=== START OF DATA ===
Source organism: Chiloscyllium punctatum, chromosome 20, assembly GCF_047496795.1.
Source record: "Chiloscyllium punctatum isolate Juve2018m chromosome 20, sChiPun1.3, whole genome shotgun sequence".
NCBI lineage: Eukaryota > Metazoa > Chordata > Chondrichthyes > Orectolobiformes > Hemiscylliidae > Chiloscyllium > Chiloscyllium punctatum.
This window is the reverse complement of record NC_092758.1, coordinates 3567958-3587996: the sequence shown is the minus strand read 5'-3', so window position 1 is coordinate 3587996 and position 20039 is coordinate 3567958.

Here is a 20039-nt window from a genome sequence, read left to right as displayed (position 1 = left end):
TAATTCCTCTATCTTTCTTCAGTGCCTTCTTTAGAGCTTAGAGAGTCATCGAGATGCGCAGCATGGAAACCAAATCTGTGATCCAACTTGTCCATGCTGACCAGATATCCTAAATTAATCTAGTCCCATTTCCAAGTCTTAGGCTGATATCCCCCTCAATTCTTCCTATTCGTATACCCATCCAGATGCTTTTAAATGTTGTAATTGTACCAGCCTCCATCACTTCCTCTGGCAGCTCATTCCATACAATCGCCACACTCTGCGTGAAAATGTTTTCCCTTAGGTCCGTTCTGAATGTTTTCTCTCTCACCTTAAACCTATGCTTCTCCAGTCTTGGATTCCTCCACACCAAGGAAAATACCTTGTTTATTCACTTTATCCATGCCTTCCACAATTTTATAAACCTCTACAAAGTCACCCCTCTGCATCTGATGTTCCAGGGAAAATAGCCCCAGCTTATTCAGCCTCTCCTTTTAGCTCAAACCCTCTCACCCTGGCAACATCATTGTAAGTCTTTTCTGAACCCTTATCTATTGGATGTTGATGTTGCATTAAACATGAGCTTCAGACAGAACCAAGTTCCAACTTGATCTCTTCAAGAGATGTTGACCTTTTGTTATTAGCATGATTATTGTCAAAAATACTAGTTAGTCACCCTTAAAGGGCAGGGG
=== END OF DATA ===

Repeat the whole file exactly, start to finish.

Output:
Source organism: Chiloscyllium punctatum, chromosome 20, assembly GCF_047496795.1.
Source record: "Chiloscyllium punctatum isolate Juve2018m chromosome 20, sChiPun1.3, whole genome shotgun sequence".
NCBI lineage: Eukaryota > Metazoa > Chordata > Chondrichthyes > Orectolobiformes > Hemiscylliidae > Chiloscyllium > Chiloscyllium punctatum.
This window is the reverse complement of record NC_092758.1, coordinates 3567958-3587996: the sequence shown is the minus strand read 5'-3', so window position 1 is coordinate 3587996 and position 20039 is coordinate 3567958.

Here is a 20039-nt window from a genome sequence, read left to right as displayed (position 1 = left end):
TAATTCCTCTATCTTTCTTCAGTGCCTTCTTTAGAGCTTAGAGAGTCATCGAGATGCGCAGCATGGAAACCAAATCTGTGATCCAACTTGTCCATGCTGACCAGATATCCTAAATTAATCTAGTCCCATTTCCAAGTCTTAGGCTGATATCCCCCTCAATTCTTCCTATTCGTATACCCATCCAGATGCTTTTAAATGTTGTAATTGTACCAGCCTCCATCACTTCCTCTGGCAGCTCATTCCATACAATCGCCACACTCTGCGTGAAAATGTTTTCCCTTAGGTCCGTTCTGAATGTTTTCTCTCTCACCTTAAACCTATGCTTCTCCAGTCTTGGATTCCTCCACACCAAGGAAAATACCTTGTTTATTCACTTTATCCATGCCTTCCACAATTTTATAAACCTCTACAAAGTCACCCCTCTGCATCTGATGTTCCAGGGAAAATAGCCCCAGCTTATTCAGCCTCTCCTTTTAGCTCAAACCCTCTCACCCTGGCAACATCATTGTAAGTCTTTTCTGAACCCTTATCTATTGGATGTTGATGTTGCATTAAACATGAGCTTCAGACAGAACCAAGTTCCAACTTGATCTCTTCAAGAGATGTTGACCTTTTGTTATTAGCATGATTATTGTCAAAAATACTAGTTAGTCACCCTTAAAGGGCAGGGG